From home, I continue to ‘mentor’ students as I have always have done; I submit my daily contributions as Contributing Editor of the Yale International Alliance; and I have found good sources for home delivery of food, groceries, and stuff, as I mentioned. A lot of the facilities where people gather near where I live have closed down: the club house, the swimming pools, and a number of other amenities, though our 7-Eleven and Park ‘n’ Shop remain open for last-minute needs.

The one grim limiting factor is not being able to socialize in person with others.

Yet I did break quarantine to have a meal with Beijing-based Jasmine Lau. A few years ago, she had been a student of mine, and I successfully suggested she attend Yale. Since then, she has formed her own philanthropy NGO, has been a Forbes 30-under-30, a Rockefeller Fellow, and has just recently been added to the Bill & Melinda Gates Foundation advisory board. She was here for a short Chinese New Year visit with parents, and a meal with her was not to be missed, as I still ‘mentor’ her in various ways.

This new time being available has allowed me ample opportunity for preparation of my US tax filing and for my US passport renewal, all of which can be done by mail/courier. I have also been encouraged to get involved in the mega fundraising campaign at Bowdoin College where I got my math M.A., and have been in conversation with one of their alumni directors there, curious about my experiences of a near half-century ago. Similarly, I’ve enjoyed new conversations with the admin at the school where I first began to teach and also with the admin of the second school where I taught, which followed before my return to California. It’s fun reconnecting and sharing memories with those who are interested in hearing from me.

I’ll restate the fact that I’m always am looking for silver linings. And now Paul Chan indicates that I am due to be $10,000 richer!

I am getting medical updates on Hong Kong every three days from a medical expert and am doing extensive research. Therein lies another aspect for conversation, the sense here that ‘life must go on’ balanced with the uncertainty of what we are facing in locally, and what the US will soon face. Should classmates be interested in aspects of my COVID-19 research, I can be reached at or comment below and I’ll respond.

Be safe, and stay healthy!


6 comments to Hong Kong Cold Part 3

  • Bill,

    Greetings from Paris. You may remember we roomed together freshman year on the top floor, many steps up, in a building whose name I have long forgotten.

    Thank you for your interesting and informative feet-on-the-street update on the situation in HK.

    FWIW, about the COVIS-19 spread my partner is an MD and epidemiologist researching and writing about environmental health at the French Public Health Agency. Today an epidemiologist specialized in infectious diseases briefed the staff at her agency about how to protect yourself. In particular he said that you should obviously avoid people who are sneezing or coughing. That you should stand no closer than 1 to 1 1/2 meters from others. And that whenever in such close proximity, wearing a scarf or surgical mask that covers your nose and mouth will protect you from the tiny droplets on the breath of the person near you when they exhale. Otherwise he said there is no need to wear a mask if you’re healthy, and that the best protection is washing one’s hands thoroughly for at least 20 seconds or using a hand sanitizer.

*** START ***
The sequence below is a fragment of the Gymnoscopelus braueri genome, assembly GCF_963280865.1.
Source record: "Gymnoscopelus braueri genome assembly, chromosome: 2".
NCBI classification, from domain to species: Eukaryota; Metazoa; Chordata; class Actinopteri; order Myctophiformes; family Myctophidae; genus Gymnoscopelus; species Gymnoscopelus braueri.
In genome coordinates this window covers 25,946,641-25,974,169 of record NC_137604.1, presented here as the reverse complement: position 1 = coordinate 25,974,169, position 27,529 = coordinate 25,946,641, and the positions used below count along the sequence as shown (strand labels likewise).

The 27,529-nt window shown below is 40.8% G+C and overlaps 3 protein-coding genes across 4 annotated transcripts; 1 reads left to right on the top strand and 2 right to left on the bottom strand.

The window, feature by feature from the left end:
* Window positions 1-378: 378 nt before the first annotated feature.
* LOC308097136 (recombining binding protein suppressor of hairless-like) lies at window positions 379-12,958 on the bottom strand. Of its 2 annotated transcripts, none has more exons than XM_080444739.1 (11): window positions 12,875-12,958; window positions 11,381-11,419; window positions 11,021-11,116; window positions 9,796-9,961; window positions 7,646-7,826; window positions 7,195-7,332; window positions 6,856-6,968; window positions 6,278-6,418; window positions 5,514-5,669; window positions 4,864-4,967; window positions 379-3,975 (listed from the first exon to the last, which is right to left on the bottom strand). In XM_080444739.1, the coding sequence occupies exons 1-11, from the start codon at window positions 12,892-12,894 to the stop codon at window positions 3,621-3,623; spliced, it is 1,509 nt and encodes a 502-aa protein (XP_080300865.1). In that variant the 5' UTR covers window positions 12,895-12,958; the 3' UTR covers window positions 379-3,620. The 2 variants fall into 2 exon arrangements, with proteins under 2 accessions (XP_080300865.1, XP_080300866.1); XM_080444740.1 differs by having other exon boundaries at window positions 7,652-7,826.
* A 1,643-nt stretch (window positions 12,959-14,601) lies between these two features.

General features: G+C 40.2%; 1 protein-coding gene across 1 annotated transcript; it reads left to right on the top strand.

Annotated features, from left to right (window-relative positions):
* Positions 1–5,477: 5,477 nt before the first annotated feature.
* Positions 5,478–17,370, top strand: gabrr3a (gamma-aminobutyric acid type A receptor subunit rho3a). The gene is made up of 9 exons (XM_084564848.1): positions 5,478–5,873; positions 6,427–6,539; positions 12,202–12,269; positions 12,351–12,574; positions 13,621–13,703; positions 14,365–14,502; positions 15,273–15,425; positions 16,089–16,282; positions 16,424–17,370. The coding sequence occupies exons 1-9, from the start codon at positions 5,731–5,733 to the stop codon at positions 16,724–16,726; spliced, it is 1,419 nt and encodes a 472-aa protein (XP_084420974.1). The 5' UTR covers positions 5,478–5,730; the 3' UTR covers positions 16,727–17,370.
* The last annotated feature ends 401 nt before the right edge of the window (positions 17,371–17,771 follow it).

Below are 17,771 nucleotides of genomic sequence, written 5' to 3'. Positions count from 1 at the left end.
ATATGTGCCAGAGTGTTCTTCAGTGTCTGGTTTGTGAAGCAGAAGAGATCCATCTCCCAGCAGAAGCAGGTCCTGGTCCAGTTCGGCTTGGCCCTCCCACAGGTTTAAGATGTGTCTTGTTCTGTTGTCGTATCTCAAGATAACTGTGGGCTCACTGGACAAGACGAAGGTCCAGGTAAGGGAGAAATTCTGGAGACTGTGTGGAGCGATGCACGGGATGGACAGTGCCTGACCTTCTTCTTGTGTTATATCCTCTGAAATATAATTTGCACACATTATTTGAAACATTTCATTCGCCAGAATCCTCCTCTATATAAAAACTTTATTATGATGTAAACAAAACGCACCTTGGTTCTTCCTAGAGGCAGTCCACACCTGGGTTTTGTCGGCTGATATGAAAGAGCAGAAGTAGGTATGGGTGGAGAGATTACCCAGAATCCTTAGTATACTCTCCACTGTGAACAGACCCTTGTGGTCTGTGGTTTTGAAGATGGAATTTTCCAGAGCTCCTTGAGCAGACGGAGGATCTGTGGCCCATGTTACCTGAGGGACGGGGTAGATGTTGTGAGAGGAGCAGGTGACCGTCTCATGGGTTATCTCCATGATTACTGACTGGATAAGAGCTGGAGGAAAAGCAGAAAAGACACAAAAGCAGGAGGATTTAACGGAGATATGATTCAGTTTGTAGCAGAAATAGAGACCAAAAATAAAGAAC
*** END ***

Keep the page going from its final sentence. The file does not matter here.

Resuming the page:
He did not recommend that individuals wear FFP2 masks, which are currently recommended only for health professionals treating infected individuals or those suspected of being infected. An infected individual or someone who thinks they may be infected should wear a surgical mask to protect others. He also said that the virus can live for 2 to 3 hours on a surface (this includes parcels). And that if there’s any concern to wipe the surface with antibacterial hand wipes.

    Concerning wearing N95 masks, on Saturday the Ministry of Health warned against wearing them saying they can cause stress to the respiratory system and thus cause other health problems.

    Lastly my partner told me that this evening an authority on the subject stated that this coronavirus is not seasonal, contrary to hopes, so spring will not bring the epidemic to an end. Too bad…

    Hope all this information is of help to you or others.

    Warm regards to you, Bill, many decades on,


  • William Stork

    Many thanks, Michael, for your wonderful and VERY helpful contributions as to how our classmates, reading all this, can now better prepare and protect themselves as this virus spread reaches pandemic proportions. At this writing [4 March] the reports are that Korea is now reporting almost 7,000 cases, and this is in but a week.
    Yes, masks are not the important thing, as we in Hong Kong know from our (since SARS 2002-2003) virologists have front-line experiences at treatment and medical relief measures, with Covid-19 the important thing really is, as you mention, frequent hand-washing in the proper manner and using a hand-sanitizer.